Finding The Way Back 2020 ****

Not all the factors that relate to a film’s review pertain to the content. Back in March, the US release of this Ben Affleck sports movie, originally titled The Way Back,  was cut short after two weeks by the cinema closures caused by the pandemic, and the film dropped from UK schedules. So it’s a welcome relief to see Gavin O’Connor’s follow-up to The Accountant finally arrive several months later; whether the current fragile truce with the virus holds or not, there’s a warm, fuzzy feeling about starting where we left off that raises the spirits, at least for a while.

Finding The Way Back is old-school Hollywood; an A-list star with a point to prove, a story about alcohol addiction that should resonate with fans, a selection of rousing clichés and well-captured sports scenes. From Slap Shot to Hoosiers, this way back is a well-worn road, but also one that Affleck and O’Connor make worth the journey. Filmed under the title The Has-Been, this is the story of Jack Cunningham, a divorced construction worker who reluctantly accepts an offer to return to his old high-school to coach their lamentable basketball team. The film starts on a note of Catholic guilt, and Jack’s trick of cooling each beer out in the freezer indicates that he’s a practiced, seasoned student of the booze. This conflict of interests, between Jack’s need to obliterate his emotions and his desire to coach the kids, bubbles up constantly through the narrative, but it’s worth noting that while Finding The Way Back cycles through clichés, it eventually takes a surprising, but foregrounded turn that renders the film more character study than rabble-rouser. The final basket-ball game isn’t even seen.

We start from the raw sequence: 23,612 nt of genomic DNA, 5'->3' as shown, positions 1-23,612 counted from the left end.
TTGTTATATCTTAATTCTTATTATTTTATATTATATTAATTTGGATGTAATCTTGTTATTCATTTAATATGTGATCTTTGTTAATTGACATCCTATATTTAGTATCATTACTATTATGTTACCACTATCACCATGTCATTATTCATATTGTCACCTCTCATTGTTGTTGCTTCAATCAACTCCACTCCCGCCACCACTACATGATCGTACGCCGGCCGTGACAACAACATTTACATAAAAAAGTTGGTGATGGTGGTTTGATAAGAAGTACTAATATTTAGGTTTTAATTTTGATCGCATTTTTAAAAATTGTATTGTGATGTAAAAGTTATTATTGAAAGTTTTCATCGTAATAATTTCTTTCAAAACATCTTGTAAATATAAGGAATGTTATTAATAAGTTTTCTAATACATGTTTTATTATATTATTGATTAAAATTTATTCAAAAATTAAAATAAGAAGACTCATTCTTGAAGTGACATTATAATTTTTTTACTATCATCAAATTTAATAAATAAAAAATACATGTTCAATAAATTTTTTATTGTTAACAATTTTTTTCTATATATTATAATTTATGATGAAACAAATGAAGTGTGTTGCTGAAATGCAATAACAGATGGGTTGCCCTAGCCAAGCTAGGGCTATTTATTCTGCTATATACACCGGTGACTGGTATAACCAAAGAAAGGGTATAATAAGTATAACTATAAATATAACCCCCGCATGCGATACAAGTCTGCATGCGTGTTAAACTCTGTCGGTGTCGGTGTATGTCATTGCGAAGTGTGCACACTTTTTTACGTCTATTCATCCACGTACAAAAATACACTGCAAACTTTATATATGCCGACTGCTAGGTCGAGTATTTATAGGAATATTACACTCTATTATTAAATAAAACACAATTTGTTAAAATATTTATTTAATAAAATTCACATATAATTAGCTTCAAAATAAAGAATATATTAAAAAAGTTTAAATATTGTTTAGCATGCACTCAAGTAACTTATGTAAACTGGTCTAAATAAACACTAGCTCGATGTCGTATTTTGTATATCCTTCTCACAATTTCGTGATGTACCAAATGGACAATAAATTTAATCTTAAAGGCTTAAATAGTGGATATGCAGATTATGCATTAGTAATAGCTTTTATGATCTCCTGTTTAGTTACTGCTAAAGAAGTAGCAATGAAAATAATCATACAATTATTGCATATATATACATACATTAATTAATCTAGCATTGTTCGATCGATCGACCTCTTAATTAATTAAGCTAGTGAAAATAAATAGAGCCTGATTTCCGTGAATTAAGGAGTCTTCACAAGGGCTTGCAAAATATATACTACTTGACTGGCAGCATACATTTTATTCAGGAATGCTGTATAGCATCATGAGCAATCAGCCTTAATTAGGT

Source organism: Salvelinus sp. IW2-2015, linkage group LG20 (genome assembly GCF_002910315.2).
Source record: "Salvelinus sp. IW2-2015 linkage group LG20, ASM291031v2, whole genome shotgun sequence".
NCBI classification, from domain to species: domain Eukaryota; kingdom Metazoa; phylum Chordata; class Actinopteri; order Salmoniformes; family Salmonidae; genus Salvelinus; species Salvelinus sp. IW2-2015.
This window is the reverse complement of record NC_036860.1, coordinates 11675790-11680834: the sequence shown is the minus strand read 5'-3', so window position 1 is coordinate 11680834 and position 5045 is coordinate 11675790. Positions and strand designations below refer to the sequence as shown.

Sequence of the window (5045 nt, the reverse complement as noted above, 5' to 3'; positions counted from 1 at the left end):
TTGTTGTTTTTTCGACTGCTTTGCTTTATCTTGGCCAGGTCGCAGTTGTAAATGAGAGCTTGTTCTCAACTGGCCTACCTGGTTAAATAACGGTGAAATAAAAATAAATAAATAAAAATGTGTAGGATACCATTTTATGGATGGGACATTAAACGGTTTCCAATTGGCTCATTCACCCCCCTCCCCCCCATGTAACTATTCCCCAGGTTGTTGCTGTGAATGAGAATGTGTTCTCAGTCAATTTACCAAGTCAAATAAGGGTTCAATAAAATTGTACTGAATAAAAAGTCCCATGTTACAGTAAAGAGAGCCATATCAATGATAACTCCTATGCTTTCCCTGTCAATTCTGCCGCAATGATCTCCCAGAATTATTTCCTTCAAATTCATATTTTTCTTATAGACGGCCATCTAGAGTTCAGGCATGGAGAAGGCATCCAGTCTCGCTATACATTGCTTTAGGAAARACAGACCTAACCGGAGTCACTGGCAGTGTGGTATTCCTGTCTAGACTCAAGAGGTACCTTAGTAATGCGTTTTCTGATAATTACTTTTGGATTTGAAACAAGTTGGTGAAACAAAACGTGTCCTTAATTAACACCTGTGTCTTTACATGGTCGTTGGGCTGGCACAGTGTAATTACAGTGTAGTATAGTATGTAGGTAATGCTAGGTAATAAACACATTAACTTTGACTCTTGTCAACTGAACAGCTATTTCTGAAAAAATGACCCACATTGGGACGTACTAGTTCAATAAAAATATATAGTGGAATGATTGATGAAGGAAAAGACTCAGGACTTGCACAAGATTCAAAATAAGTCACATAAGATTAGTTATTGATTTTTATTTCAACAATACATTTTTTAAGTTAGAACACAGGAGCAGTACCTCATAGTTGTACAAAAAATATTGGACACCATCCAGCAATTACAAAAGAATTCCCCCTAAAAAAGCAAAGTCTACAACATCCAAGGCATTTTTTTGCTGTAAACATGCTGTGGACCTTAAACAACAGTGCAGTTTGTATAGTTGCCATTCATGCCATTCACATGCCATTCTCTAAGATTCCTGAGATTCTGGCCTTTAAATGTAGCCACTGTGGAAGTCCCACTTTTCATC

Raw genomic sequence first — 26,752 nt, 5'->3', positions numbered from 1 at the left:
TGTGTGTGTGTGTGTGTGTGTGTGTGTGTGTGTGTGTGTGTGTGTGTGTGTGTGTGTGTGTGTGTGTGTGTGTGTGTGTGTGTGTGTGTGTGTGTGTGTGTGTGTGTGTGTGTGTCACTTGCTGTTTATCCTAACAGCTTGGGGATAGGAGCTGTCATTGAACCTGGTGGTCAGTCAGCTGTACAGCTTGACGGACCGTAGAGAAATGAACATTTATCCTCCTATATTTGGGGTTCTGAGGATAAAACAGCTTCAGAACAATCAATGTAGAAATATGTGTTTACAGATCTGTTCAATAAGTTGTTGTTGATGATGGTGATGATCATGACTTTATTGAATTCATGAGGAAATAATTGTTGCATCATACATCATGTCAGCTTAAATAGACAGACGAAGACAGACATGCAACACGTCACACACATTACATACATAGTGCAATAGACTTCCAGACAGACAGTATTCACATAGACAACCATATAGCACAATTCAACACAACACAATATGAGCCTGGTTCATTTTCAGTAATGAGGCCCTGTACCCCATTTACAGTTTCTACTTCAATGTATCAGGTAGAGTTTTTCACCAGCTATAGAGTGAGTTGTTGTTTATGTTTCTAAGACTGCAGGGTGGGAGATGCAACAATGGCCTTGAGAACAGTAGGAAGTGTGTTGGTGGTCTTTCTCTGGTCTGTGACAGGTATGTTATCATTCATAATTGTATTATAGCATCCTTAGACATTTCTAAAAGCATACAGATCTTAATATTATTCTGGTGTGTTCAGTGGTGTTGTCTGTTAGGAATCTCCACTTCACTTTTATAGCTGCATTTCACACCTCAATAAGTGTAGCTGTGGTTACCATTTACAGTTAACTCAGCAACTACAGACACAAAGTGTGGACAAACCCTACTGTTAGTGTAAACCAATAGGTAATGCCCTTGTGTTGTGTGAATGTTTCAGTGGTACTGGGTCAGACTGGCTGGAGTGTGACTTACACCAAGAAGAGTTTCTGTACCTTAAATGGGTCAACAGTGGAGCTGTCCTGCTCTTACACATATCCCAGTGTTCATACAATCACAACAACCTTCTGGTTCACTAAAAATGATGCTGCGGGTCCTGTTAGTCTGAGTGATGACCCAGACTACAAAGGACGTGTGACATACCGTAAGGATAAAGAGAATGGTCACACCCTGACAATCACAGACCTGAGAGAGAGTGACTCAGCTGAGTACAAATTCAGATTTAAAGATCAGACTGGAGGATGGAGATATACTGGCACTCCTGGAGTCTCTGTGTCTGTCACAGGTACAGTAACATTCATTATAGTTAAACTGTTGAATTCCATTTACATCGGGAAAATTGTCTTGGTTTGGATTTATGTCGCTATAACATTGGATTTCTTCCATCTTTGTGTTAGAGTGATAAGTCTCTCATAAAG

Instead, The Way Back focuses on grief and loss; like many ex-players, Jack turns to drink, having peaked to early, but it turns out that there’s a specific motivating factor in his self-destruction, and both director and star make a brave decision to skip the feel-good clichés in favour of something more thoughtful. Support from Al Madrigal and Michaela Watkins is unshowy but eloquent, but Affleck really runs the show here, his bear-like physique masking a genuine vulnerability.

Don’t get me wrong, the world of high-school basketball hold all the interest to me of cleaning out my septic tank, but The Way Back isn’t really about sports, even if the action scenes are deftly handled as you’d expect from the director of Warrior. Finding The Way Back refuses to pander or manipulate the audience, but offers up some harsh, honest truths about the difficulty of self-control and self-determination. With booze an obvious source of solace during a global pandemic, The Way Back offers a cautionary tale worth hearing.

Thanks to Warner Brothers UK for early access to this film. Live link is below.



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  1. Thanks, Tom, I went into this not expecting too much, although I’d liked Warrior. But I think there’s a danger that people will expect a feel-good sports story, and it’s more serious than that. Affleck reaches deep with this role and comes up with a different kind of performance from him. Thanks for the positive comment!

  2. I thought this was a pretty decent film. I agree with you how this is about more than sports. The ending scene of Affleck kind of confessing some stuff really struck me. I wasn’t expecting that kind of emotional resonance. It’s a great role for him. I”m still a Ben Affleck fan, despite the ups and downs. Good review!

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